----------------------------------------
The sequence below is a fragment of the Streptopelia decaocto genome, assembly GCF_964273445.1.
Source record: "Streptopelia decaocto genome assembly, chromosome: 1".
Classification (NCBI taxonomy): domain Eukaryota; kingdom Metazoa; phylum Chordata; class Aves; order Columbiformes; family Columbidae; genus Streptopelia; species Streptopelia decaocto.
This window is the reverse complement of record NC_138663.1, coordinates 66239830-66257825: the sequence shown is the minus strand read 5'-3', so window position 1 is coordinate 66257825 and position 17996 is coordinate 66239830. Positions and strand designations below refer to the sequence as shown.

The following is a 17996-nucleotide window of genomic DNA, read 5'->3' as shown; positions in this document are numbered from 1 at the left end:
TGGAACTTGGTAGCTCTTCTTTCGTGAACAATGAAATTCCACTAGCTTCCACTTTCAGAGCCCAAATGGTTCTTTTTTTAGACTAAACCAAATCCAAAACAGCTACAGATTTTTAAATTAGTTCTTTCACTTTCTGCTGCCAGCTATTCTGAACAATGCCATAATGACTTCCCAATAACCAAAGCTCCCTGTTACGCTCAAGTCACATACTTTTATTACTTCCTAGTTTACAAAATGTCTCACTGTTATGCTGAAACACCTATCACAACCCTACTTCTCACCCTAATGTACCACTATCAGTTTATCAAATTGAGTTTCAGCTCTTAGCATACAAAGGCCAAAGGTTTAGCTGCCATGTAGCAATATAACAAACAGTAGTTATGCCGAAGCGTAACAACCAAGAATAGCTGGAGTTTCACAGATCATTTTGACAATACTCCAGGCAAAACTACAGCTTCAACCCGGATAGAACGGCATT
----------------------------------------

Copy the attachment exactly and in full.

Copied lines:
The sequence below is a fragment of the Streptopelia decaocto genome, assembly GCF_964273445.1.
Source record: "Streptopelia decaocto genome assembly, chromosome: 1".
Classification (NCBI taxonomy): domain Eukaryota; kingdom Metazoa; phylum Chordata; class Aves; order Columbiformes; family Columbidae; genus Streptopelia; species Streptopelia decaocto.
This window is the reverse complement of record NC_138663.1, coordinates 66239830-66257825: the sequence shown is the minus strand read 5'-3', so window position 1 is coordinate 66257825 and position 17996 is coordinate 66239830. Positions and strand designations below refer to the sequence as shown.

The following is a 17996-nucleotide window of genomic DNA, read 5'->3' as shown; positions in this document are numbered from 1 at the left end:
TGGAACTTGGTAGCTCTTCTTTCGTGAACAATGAAATTCCACTAGCTTCCACTTTCAGAGCCCAAATGGTTCTTTTTTTAGACTAAACCAAATCCAAAACAGCTACAGATTTTTAAATTAGTTCTTTCACTTTCTGCTGCCAGCTATTCTGAACAATGCCATAATGACTTCCCAATAACCAAAGCTCCCTGTTACGCTCAAGTCACATACTTTTATTACTTCCTAGTTTACAAAATGTCTCACTGTTATGCTGAAACACCTATCACAACCCTACTTCTCACCCTAATGTACCACTATCAGTTTATCAAATTGAGTTTCAGCTCTTAGCATACAAAGGCCAAAGGTTTAGCTGCCATGTAGCAATATAACAAACAGTAGTTATGCCGAAGCGTAACAACCAAGAATAGCTGGAGTTTCACAGATCATTTTGACAATACTCCAGGCAAAACTACAGCTTCAACCCGGATAGAACGGCATT